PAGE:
• Won’t allow an aircraft to be registered twice, even in another country.
  • Require that registration numbers (sometimes referred to as a tail numbers) be printed on a fireproof plate on the fuselage.
  • Require aircraft be registered in the country in which the carrier is based or domiciled.

If an aircraft will operate internationally – fly between/over two or more different sovereign countries – it must also have declared an intent to operate internationally through its local CAA and comply with international standards including IATA and ICAO requirements for marking, communications equipment, and safety standards. If an aircraft operates internationally, it is considered a “flag-carrying” vessel of its originally country of registration, however while in the airspace of another country it must comply with all local laws and regulations. Without declarations of intent to operate internationally and without fully compliance with international standards, aircraft may not be allowed to register a flight plan, land or load/offload passengers or cargo, or even receive technical assistance when operating in a country outside of where the aircraft is registered.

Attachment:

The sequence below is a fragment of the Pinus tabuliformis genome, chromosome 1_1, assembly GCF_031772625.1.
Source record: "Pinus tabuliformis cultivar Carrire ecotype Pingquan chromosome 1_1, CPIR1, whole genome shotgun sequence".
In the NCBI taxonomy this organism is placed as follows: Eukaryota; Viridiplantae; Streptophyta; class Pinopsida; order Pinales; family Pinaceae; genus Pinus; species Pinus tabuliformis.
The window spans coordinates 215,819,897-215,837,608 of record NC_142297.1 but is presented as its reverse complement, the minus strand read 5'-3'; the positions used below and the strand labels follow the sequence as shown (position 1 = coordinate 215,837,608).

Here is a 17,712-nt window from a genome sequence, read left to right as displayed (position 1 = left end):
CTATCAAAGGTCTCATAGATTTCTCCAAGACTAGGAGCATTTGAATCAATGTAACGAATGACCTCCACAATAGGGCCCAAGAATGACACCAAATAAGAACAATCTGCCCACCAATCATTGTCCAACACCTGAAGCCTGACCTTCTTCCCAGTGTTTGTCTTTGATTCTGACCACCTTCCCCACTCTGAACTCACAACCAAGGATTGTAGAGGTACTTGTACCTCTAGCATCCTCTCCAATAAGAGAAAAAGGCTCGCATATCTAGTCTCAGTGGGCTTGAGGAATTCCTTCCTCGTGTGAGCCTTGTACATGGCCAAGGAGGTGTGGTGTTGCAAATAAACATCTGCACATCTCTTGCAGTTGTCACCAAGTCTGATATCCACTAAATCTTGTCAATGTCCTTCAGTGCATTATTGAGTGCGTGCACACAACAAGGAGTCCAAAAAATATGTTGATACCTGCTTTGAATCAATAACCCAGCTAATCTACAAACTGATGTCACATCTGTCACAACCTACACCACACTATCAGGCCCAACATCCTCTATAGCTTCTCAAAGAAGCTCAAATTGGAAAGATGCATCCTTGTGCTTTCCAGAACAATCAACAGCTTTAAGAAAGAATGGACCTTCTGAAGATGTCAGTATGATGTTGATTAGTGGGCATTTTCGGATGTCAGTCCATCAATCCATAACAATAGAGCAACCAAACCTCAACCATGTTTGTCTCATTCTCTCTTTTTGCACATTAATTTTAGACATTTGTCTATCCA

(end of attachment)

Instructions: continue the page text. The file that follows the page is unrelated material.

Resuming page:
Example Tail Numbers:

Tail Number 3
Tail Number 1
Tail Number 2

 

Airport / Airfield Operations

Large commercial airports can be busy places, and access is usually highly restrictive and controlled. Humanitarian actors won't usually get direct access to airside operations of a major airport, but from time to time humanitarian personnel will need to gain access to and facilitate cargo alongside the aircraft. In less developed or more rural field settings, it's quite common that humanitarian actors will need to operate on or around landing strips.

Commercial Airports:

Activities in and around commercial airports tend to be highly regulated for a variety of reasons; aviation equipment is expensive and highly sensitive, customs operations may necessitate access control, and airports are considered key infrastructure choke points.